Mitra Jyoti has been set up by Madhu Singhal. Herself visually-impaired, Madhu faced a lot of hurdles as a young girl. This became the primary motivation behind setting up Mitra Jyoti. Infact, most of the services offered by the organisation find their roots in her personal struggles.
Born blind, Madhu was brought up in Rohtak, Haryana. With no cure for her blindness back in the day, doctors advised her parents to invest in her education instead. Says Madhu, “40-45 years ago, no one knew how to educate a blind person. Parents who had visually-impaired or challenged children were clueless on the future of their children. Luckily I had good parents.”
That’s how Madhu, unlike other visually-impaired of her time, has had a totally normal upbringing, and good education. With very few schools for the visually impaired, that too largely ill-equipped, her mother arranged a Braille teacher for her at home. Her siblings used to read out to her too. All this enabled her to shift to a regular school, class 6 onwards, at the age of 14. She thus went on to complete her graduation in literature and political science, as well as her post-graduation in Hindustani Music. That too first in class, always!
In 1990, she came to Bangalore to visit her sister. It was here that her sister’s husband prodded her to go out and meet other visually-impaired people. Initially reluctant, Madhu started contacting others like her. She started making pen pals with other blind people too. It was only a matter of time till she made friends not just with the blind, but those with other disabilities too. Her interactions with them made her realize how fortunate she had been – to lead a regular life and get a good education; many people had no education at all.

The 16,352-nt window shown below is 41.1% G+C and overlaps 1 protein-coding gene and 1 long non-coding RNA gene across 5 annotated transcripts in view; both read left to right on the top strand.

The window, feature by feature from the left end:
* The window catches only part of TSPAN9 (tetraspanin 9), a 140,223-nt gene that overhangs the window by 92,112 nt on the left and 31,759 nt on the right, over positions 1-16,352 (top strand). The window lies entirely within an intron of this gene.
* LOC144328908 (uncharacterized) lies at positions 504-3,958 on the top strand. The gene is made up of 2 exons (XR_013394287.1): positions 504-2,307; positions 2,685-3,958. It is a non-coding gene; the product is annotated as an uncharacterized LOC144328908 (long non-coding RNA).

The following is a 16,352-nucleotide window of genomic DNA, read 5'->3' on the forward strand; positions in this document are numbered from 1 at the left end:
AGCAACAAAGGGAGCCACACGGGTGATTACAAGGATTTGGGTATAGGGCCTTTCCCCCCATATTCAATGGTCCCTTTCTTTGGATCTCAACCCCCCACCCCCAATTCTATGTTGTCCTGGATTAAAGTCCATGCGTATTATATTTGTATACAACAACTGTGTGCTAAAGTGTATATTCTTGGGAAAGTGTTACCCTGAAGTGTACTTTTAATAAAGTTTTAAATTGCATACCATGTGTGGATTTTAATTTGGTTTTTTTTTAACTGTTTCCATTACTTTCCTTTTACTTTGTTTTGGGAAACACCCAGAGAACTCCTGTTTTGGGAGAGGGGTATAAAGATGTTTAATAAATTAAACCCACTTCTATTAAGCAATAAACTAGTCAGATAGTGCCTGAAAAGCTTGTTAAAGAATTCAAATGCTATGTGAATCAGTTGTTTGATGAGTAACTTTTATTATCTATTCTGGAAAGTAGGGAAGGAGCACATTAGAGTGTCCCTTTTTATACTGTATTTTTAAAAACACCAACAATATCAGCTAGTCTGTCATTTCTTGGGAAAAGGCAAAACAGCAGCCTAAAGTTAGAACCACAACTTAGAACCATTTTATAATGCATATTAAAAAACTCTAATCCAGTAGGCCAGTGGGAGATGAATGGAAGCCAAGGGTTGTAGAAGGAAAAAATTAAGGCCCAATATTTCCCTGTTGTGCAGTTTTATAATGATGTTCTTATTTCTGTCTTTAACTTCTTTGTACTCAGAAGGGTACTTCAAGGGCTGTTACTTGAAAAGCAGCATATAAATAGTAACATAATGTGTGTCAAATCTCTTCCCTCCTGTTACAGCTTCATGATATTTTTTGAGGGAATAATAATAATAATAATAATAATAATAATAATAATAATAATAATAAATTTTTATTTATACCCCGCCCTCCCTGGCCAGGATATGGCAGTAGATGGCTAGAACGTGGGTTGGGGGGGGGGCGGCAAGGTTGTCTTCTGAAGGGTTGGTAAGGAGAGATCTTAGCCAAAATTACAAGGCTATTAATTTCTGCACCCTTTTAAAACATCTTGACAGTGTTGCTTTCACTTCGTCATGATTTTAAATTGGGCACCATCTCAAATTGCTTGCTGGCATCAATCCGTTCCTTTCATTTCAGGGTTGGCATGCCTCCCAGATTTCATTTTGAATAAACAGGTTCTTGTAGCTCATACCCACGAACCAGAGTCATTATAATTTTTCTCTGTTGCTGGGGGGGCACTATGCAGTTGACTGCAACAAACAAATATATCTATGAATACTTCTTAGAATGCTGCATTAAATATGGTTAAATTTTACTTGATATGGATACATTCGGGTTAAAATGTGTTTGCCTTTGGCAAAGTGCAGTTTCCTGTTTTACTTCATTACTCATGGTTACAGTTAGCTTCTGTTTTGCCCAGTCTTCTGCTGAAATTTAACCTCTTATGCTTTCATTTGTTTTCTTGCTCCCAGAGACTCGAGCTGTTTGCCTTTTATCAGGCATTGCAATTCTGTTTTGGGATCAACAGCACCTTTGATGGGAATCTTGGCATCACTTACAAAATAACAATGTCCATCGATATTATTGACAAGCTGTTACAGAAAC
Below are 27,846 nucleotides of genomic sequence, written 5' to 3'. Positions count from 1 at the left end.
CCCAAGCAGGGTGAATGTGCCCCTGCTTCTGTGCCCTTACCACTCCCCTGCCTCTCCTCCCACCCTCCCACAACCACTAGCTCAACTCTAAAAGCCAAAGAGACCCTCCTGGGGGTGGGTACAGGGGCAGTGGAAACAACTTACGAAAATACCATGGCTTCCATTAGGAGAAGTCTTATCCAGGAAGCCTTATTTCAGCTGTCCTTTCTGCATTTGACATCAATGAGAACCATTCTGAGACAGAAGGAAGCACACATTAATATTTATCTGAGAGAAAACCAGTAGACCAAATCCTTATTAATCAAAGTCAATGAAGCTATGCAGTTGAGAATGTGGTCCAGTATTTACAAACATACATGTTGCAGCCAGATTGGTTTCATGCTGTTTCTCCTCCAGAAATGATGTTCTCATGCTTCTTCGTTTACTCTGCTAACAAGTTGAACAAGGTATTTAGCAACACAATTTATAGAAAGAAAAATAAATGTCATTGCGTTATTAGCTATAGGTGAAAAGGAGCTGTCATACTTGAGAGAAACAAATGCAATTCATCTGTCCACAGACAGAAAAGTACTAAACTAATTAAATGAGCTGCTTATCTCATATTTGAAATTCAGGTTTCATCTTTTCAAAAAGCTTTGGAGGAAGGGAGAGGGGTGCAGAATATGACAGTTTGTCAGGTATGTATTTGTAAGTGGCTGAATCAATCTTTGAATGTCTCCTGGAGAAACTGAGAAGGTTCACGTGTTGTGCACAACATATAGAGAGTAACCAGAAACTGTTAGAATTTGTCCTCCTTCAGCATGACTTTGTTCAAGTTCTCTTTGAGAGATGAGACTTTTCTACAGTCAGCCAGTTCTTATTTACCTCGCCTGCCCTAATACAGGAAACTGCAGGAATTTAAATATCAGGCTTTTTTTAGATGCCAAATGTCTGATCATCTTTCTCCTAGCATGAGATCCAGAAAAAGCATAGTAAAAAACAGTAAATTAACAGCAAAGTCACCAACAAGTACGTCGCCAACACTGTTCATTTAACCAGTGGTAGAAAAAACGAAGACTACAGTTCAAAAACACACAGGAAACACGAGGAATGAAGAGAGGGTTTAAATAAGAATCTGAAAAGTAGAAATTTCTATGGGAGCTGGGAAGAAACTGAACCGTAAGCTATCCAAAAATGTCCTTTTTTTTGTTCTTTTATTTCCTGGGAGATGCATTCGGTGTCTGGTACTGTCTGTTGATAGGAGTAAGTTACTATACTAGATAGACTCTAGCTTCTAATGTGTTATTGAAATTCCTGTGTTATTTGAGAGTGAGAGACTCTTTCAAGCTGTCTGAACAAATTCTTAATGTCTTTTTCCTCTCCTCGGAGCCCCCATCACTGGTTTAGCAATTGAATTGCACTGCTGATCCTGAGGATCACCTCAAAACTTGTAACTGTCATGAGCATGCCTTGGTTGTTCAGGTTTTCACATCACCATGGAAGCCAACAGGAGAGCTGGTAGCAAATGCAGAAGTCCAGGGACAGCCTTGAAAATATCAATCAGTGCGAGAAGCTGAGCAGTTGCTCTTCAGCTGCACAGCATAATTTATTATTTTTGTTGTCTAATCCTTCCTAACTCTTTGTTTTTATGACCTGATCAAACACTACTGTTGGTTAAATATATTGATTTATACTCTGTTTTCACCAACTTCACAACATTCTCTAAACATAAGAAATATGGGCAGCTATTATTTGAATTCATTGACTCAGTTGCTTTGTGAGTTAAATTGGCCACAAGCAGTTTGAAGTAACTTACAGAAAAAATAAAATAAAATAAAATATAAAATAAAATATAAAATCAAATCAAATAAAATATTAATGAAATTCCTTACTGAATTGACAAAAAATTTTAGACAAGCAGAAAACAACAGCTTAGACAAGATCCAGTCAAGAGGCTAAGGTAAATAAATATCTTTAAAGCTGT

After 2.5 years of learning Kanada, getting accustomed to Bangalore’s culture and interacting with other disabled people, she gained much confidence. So, instead of a career in music, she decided to do something more, something not only for herself but also for others like her. With support from her brother-in-law once again, she registered Mitra Jyoti in 1990.
Her organisation will soon complete 25 years of devoted service to the visually impaired. From education and training to employment, the organisation has started a host of services over the years to help the visually-impaired overcome obstacles that they face. A large part of these difficulties were faced by Madhu herself, growing up.
The difficulties faced in college to get hold of study materials, is what motivates the organisation to record books in different languages through their Talking Books Library. Being a visually-impaired woman herself, she realized how protective parents of women like her can be. But at the same time, it’s important that these same women are able to live independently too. This prompted the Independent Living Skills Training for Women in 1997.
But what after the training? The organized came to realize over time that even their trainees hardly ever found jobs. This lead to the Placement Cell. They started placing persons as garment unit helpers, assemblers – any job that required routine kind of work. Soon, many people started asking why they were offering this service only to the blind? That’s how they started helping people with all kind of disabilities with placements.
Mitra Jyoti believes that people with disabilities have the potential to become independent if they are given the right opportunities. Madhu’s life is testimony to this fact. The organisation’s mission is thus to play a pivotal role in giving the blind these opportunities.